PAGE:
Sometimes, it’s a little difficult for me to believe that my roommate and best friend was once theHollywood heartthrob, Alex Randall. I used to cut his pictures out of magazines when I was a teen. After a few months of living in the same place, I finally mustered the courage and told Alex about it all, and he just ruffled my hair and said I know. When I demanded to tell me exactly how he knew, he told me that I had a wide-eyed look and he could practically see the teenage crush hearts dancing around my head.

We had a good laugh about it, and our friendship is just that, a friendship. I don’t see him that way, and he doesn’t see me that way, thank god. It’d be like hooking up with an older sibling, that is, if I had any siblings. Alex can unload to me and I do the same to him. We’re both struggling to make it in Hollywood, and it’s been more brutal than usual for the last few weeks.

“You’re awfully quiet,” Alex says, as we avoid the elevator and make our way up the stairs to our seventh-floor apartment.

“I’m always quiet.”

“You’re never this quiet.”

I shrug but don’t say anything in response. It feels shitty to say I’ve been rejected yet again, or that I’m wondering if I’ll ever get to where I want to be. We head inside, and Alex takes off his shoes then walks to the kitchen. I take a bit longer before doing the same and following him.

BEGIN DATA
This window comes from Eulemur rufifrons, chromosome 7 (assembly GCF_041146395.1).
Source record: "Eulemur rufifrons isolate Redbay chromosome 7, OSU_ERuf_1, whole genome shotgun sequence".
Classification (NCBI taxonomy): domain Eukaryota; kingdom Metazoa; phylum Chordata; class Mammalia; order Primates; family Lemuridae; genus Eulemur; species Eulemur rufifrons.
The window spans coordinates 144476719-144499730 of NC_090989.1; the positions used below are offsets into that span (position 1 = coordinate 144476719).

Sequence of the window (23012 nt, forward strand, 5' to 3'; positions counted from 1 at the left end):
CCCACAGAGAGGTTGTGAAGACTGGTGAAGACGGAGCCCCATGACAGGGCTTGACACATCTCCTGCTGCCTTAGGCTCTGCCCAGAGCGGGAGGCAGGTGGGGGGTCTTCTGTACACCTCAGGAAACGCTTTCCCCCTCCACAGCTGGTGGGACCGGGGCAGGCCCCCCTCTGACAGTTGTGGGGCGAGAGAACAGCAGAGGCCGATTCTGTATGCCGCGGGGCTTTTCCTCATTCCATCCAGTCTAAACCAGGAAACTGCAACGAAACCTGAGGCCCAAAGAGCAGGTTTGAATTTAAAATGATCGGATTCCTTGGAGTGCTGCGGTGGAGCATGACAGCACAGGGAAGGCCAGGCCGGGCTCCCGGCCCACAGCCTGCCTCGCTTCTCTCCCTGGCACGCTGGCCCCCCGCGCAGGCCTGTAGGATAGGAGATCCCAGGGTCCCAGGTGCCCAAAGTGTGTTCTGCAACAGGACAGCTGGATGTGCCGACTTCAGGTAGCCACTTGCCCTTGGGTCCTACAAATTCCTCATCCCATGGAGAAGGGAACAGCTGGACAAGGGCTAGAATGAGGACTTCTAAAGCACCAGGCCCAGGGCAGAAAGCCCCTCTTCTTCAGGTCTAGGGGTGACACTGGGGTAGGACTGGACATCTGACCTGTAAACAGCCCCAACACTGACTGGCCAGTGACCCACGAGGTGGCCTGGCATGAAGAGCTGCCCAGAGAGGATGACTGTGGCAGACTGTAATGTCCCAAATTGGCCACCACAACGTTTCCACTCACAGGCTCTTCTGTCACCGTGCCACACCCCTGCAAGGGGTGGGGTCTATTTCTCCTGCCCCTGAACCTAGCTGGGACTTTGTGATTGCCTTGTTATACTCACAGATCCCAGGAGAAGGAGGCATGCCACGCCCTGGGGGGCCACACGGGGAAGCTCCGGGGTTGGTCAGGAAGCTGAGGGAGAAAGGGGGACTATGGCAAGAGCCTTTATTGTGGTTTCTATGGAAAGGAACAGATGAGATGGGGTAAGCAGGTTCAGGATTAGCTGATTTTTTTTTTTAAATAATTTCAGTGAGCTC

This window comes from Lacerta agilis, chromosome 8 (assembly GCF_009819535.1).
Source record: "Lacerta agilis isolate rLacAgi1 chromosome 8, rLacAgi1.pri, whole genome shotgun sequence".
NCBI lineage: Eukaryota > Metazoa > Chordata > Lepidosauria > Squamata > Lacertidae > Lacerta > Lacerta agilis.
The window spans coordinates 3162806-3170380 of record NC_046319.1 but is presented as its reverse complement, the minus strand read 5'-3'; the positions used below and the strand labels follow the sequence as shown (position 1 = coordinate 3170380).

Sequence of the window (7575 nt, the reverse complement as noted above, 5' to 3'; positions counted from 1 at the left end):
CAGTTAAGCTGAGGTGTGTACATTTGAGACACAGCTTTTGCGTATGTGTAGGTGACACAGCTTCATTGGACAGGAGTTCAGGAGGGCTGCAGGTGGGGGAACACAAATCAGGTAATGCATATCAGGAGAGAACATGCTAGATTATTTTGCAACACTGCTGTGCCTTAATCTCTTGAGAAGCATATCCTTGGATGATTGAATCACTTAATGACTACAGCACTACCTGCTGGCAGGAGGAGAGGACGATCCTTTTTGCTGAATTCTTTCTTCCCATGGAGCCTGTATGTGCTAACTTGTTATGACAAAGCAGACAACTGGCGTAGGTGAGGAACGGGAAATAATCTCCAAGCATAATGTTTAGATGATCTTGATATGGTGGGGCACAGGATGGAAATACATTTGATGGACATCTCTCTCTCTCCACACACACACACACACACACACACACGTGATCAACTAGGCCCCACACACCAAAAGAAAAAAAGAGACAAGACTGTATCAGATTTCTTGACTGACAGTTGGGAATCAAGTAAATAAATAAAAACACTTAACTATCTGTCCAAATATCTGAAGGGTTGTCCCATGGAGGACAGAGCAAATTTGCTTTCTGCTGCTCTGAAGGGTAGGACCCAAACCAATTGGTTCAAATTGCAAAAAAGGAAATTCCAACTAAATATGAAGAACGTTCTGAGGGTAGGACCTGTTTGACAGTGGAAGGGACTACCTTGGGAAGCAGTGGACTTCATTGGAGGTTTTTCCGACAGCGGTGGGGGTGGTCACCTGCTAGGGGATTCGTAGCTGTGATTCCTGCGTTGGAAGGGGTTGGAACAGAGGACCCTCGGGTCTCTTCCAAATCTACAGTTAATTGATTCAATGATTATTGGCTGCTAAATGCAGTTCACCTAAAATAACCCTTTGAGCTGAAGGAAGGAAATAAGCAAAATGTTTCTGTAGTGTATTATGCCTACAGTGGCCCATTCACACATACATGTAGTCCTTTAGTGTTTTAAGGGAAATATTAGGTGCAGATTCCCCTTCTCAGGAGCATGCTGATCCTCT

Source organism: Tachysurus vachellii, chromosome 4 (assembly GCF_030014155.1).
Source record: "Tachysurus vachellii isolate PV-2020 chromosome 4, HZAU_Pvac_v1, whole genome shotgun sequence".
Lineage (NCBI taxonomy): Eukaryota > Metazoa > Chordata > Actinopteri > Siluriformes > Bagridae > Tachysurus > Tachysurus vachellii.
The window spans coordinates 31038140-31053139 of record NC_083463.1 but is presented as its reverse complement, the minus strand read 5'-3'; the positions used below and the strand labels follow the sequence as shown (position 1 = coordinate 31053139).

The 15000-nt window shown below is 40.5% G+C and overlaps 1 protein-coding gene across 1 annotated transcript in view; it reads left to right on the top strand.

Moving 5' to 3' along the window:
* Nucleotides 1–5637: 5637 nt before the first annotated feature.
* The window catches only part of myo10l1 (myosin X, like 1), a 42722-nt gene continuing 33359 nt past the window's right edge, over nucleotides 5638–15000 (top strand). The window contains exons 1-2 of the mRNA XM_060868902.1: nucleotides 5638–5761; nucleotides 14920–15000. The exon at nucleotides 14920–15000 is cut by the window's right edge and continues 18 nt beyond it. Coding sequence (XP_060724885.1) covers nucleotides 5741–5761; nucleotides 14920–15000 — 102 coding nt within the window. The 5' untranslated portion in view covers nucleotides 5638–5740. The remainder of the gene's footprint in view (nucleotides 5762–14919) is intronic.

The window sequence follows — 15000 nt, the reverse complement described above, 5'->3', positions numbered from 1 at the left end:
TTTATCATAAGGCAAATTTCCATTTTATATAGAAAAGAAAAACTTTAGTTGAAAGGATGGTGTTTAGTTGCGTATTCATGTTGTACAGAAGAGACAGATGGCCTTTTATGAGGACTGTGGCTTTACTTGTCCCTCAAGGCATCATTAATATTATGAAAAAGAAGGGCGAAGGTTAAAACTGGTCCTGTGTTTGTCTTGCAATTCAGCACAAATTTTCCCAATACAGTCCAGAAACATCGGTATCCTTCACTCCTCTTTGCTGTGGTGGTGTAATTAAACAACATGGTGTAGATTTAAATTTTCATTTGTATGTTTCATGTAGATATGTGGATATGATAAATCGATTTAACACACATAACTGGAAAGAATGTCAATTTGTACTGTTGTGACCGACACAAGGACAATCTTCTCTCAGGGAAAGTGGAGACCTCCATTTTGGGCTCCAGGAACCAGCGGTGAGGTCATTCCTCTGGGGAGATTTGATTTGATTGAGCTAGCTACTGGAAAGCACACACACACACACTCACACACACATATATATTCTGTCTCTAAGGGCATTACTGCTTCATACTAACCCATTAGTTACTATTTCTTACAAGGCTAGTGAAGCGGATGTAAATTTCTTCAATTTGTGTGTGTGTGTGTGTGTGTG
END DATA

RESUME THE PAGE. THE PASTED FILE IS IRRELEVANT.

Alex is already pulling out a carton of cookie dough ice cream from the freezer. He takes out an ice cream scooper and two bowls. With scooper in hand, he gestures to one of the stools placed in front of the counter. “You sit. I’ll scoop.”

He starts dishing out the ice cream, takes one look at me, and the words just burst out of me.

“I got another rejection.”

And then I tell him everything. My doubts, my fears, like if I can even call myself a screenwriter, how stressful it is to be out of work—waitressing, coffee shop, and even my dog walking jobs all ended within two days of each other. How I just need one break . . . that maybe I really do suck.

“Delaney,” he says after I’ve let it all out, “I’ve read your screenplays, and . . . Don’t make a face.”

“I can’t help it. I’m fine with perfect strangers reading my stuff, but when it’s someone I know and trust and actually like . . . I worry that they’ll hate it and look at me in a different way. Or worse, they’ll read it and think, oh now I know why Delaney isn’t selling her stuff, she sucks donkey balls.”